Harvard economist Martin Feldstein pointed out in the 1970s, that the costs of unemployment to taxpayers are very great indeed. Take the example above of the individual who could work for $15.00 an hour or collect unemployment insurance of $8.25 per hour. The cost of unemployment to this unemployed person was only $4.39 per hour, the difference between the net income from working and the net income from not working. But other taxpayers as a group paid $8.25 in unemployment benefits for every hour the person was unemployed, and got back in taxes only $1.49 on this benefit. Moreover, they gave up $3.85 in lost tax and Social Security revenue that this person would have paid per hour employed at a $15.00 wage. Net loss to other taxpayers: $10.61 ($8.25 − $1.49 + $3.85) per hour. Multiply this by millions of people collecting unemployment, each missing hundreds of hours of work, and you get a cost to taxpayers in the billions.

So if we ignore the MSM's cries of "Socialism" every time we try to discuss jobs programs (and here's the great John Stewart/Bill O'Reilly interview), we may actually be able to solve something by simply putting poeple back to work.  What Feldsteins study shows us is that more than 2/3 of what we would spend to "give" people jobs, comes right back to the taxpayers in the form of less social support costs and more taxes collected.  You would almost think then, that spending $250Bn to put 5M people back to work would be a no-brainer as it only costs us a net of $70Bn a year, which is less money than we spend on fuel in our two wars (which "employ" about 300,000 people). 

Why is it that we can rush to throw $750Bn at the banks and $500Bn at a war but spending $250Bn to cut (official) unemployment by 50%, which can be argued to cost us $80Bn or less as the money flows back through the system is politically unpalatable?  Of course the reson is that putting 5M people back to work raises the cost of labor for big business and that may impact the bottom line and THAT is the real sacred cow of American politics. 

We need to get real about this stuff.  The latest NFP data shows long-term unemployment (over 27 weeks) is up 5M in 2 years.  2.5M people have dropped out of the labor force and are not being counted and the average workweek for all workers is still near record lows.  If we add 500,000 jobs a month for the next 2 years (through mid 2012), we will barely get back to the employment levels of 2007.  What is the cost of waiting?  As Bob Herbert said this weekend in the NYTimes – "Time Is Running Out."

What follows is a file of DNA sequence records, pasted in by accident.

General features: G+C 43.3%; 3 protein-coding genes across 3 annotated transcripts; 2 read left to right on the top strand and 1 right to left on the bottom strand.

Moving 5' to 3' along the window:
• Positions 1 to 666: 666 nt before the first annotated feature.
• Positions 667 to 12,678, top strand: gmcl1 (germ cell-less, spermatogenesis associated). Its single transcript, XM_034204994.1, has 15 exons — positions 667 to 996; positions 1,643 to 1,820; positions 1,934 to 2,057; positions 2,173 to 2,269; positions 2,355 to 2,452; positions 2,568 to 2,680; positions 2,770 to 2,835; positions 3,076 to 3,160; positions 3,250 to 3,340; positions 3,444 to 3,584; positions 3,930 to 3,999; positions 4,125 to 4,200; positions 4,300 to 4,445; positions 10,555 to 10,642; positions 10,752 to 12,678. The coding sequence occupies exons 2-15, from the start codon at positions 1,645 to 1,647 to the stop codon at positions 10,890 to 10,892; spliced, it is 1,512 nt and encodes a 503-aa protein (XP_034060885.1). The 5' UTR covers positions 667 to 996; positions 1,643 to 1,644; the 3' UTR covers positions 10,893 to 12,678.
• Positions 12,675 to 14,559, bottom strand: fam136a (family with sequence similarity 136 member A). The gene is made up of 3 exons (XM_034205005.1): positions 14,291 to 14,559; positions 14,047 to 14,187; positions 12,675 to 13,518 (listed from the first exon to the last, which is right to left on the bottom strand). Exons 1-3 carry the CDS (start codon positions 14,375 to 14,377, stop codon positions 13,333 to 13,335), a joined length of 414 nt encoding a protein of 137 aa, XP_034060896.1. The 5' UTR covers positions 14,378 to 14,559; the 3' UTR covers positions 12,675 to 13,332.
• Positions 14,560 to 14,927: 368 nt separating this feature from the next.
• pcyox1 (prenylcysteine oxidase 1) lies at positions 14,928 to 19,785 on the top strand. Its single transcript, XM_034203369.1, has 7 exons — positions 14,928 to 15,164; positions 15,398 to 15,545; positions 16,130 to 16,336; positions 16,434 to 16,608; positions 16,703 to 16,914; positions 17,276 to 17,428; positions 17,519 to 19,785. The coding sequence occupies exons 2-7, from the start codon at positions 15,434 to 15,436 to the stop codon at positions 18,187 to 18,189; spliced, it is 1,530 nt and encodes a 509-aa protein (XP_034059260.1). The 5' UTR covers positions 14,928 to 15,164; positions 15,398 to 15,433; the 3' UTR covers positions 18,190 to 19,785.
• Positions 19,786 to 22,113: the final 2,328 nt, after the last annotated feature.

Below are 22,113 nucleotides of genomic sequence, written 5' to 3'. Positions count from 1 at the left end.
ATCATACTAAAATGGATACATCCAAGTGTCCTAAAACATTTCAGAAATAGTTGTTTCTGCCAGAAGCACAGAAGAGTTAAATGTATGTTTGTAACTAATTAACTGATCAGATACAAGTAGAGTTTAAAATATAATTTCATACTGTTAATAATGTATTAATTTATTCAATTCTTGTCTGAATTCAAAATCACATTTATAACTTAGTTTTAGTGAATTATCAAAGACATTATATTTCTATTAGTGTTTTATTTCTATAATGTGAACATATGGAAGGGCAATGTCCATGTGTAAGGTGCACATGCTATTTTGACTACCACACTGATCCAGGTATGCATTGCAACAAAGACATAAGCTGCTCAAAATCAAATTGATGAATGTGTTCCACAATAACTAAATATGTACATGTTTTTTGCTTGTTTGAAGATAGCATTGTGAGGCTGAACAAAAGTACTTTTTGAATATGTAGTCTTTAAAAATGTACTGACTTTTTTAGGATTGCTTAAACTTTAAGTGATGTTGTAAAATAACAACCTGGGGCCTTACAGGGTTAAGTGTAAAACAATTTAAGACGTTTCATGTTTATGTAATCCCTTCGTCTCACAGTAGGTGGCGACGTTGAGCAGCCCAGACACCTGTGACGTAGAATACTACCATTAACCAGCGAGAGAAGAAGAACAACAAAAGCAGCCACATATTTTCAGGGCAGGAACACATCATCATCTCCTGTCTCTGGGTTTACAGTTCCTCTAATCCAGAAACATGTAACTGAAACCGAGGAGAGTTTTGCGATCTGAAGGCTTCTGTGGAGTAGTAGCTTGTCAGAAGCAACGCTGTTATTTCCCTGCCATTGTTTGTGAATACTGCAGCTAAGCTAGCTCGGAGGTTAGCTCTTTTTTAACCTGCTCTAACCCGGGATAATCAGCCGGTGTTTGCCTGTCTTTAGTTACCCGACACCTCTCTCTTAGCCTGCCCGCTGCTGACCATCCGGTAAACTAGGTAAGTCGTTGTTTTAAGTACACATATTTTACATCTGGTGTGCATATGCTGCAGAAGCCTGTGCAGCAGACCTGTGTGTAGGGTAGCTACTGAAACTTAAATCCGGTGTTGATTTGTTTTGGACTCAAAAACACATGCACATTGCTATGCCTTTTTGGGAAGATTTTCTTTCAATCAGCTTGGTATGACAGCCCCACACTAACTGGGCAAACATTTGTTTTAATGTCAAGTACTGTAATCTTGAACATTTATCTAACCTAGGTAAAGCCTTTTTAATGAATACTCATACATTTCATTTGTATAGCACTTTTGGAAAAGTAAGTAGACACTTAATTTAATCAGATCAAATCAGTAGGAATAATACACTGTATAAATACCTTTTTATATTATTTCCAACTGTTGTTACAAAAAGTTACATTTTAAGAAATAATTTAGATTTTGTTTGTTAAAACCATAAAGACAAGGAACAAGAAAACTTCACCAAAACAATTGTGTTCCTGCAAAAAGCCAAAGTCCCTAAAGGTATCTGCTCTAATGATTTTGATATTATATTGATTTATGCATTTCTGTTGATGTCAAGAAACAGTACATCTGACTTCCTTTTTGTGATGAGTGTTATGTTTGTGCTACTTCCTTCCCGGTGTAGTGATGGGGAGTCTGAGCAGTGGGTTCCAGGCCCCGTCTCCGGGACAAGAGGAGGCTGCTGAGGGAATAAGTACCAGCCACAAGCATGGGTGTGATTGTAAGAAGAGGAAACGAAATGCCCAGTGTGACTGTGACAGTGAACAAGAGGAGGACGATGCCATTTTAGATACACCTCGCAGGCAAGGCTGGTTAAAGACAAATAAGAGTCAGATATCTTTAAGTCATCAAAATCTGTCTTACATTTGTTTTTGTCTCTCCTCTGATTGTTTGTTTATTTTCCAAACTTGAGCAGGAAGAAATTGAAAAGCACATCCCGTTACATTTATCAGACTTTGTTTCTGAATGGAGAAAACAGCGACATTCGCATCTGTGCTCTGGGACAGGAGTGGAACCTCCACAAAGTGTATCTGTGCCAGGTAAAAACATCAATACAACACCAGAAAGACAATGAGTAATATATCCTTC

Very important article by Dan Solin addressing my 2nd pet peeve behind consumer debt rip-offs and that's 401(k) rip-offs.  Dan neatly summarized the $85Bn fee scam that is run by the industry and also gives very easy-to-follow pointers as to how you can run your plan in such a way that employees can gain as much as $450,000 over 30 years

Prepare for a new "British Invasion" as the next generation of wealthy may flee the UK to avoid what's looking to be a 50% tax rate as of April.  High Taxes in the 60s and 70s brought so many great rock bands and movie start to America that it's probably not a bad thing – except for England, which will once again become a cultural wasteland.  Of course, America isn't the popular destination it used to be with Switzerland being the country of choice for the UK's top 1%.

Nice, concice history of the country's top 10 banks.  What's scary is top 4 (BAC, JPM, C & WFC) have $7.6Tn and #5, HBC, has just $396Bn with USB (6) $115Bn behind them down to STI with $173Bn.  So too big to fail in the big 4 is too big to fail by a factor of 10 compared to the 9th largest bank in America.  #10 is STT but they are strange because they have $17.9Tn if you include their institutionaly investment management – not the name you usually think of when you wonder where 20% of the planet's money is stored…  The same site has a list of "America's Best & Worst Banks For 2010" also interesting.

Fortune's Top 100 Fastest Growing Companies



The Global Problem of National Debt


Slide show of 10 chains that have announced store closings (mouse over picture for details). 

I don't know if these rates work but someone sent them to me and I love flying Virgin so good for vacation planning. 


And you know I love these:

the image